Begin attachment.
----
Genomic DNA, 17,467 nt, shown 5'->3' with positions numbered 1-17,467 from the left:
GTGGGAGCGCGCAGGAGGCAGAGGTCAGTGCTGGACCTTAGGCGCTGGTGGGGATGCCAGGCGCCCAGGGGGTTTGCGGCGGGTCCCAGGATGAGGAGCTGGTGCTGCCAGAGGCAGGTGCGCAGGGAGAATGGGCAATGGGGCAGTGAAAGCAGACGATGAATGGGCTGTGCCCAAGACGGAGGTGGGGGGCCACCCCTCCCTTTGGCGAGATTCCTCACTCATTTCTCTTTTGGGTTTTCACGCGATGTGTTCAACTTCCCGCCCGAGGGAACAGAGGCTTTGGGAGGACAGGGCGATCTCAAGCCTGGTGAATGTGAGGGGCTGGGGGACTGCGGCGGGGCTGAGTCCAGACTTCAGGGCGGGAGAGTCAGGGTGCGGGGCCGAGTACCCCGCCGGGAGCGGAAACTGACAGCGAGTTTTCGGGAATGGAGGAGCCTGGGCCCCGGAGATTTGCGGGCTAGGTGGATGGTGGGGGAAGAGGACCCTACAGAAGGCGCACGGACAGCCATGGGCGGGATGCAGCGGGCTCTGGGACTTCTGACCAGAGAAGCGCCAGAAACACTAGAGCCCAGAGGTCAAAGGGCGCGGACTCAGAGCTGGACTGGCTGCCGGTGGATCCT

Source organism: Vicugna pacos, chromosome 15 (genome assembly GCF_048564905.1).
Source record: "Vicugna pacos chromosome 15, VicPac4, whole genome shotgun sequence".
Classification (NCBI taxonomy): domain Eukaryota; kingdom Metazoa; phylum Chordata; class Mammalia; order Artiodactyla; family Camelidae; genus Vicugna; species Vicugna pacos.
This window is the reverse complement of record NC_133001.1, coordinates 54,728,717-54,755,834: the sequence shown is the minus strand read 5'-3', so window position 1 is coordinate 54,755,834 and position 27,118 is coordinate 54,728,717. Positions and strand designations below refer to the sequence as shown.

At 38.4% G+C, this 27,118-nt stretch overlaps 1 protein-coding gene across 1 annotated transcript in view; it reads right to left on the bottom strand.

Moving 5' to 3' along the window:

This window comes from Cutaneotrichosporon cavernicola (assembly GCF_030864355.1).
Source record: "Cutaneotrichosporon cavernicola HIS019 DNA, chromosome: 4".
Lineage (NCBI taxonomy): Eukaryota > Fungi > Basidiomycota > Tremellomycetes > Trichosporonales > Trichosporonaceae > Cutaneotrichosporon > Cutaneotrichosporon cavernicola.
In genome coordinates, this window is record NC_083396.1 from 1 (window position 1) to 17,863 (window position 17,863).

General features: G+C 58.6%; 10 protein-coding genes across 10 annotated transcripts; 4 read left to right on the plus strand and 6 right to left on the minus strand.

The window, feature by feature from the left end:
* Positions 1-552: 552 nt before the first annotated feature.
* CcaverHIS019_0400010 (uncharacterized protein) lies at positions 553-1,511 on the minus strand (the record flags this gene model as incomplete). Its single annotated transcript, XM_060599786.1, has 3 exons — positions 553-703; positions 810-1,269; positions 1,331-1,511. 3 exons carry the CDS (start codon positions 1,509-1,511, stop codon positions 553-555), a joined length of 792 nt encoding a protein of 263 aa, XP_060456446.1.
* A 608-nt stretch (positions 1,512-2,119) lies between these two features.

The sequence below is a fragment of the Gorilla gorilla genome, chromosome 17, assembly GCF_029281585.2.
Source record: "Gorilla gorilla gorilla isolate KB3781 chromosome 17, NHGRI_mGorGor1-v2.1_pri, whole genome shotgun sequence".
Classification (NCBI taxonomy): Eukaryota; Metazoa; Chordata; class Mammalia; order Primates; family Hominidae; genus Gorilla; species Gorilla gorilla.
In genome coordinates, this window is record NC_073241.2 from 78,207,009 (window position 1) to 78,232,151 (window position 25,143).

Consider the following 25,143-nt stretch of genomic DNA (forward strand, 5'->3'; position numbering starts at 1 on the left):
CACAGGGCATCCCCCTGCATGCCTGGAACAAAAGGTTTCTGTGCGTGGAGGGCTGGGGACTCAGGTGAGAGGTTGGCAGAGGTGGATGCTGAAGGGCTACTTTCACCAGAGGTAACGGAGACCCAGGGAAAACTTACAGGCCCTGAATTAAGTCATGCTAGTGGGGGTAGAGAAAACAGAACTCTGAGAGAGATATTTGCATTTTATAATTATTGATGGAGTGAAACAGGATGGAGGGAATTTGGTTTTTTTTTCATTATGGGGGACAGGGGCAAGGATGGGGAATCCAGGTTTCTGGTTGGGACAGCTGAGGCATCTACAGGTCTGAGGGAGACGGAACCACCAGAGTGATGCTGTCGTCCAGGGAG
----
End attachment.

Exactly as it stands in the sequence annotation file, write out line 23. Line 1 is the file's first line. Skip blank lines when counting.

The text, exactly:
CACAGGGCATCCCCCTGCATGCCTGGAACAAAAGGTTTCTGTGCGTGGAGGGCTGGGGACTCAGGTGAGAGGTTGGCAGAGGTGGATGCTGAAGGGCTACTTTCACCAGAGGTAACGGAGACCCAGGGAAAACTTACAGGCCCTGAATTAAGTCATGCTAGTGGGGGTAGAGAAAACAGAACTCTGAGAGAGATATTTGCATTTTATAATTATTGATGGAGTGAAACAGGATGGAGGGAATTTGGTTTTTTTTTCATTATGGGGGACAGGGGCAAGGATGGGGAATCCAGGTTTCTGGTTGGGACAGCTGAGGCATCTACAGGTCTGAGGGAGACGGAACCACCAGAGTGATGCTGTCGTCCAGGGAG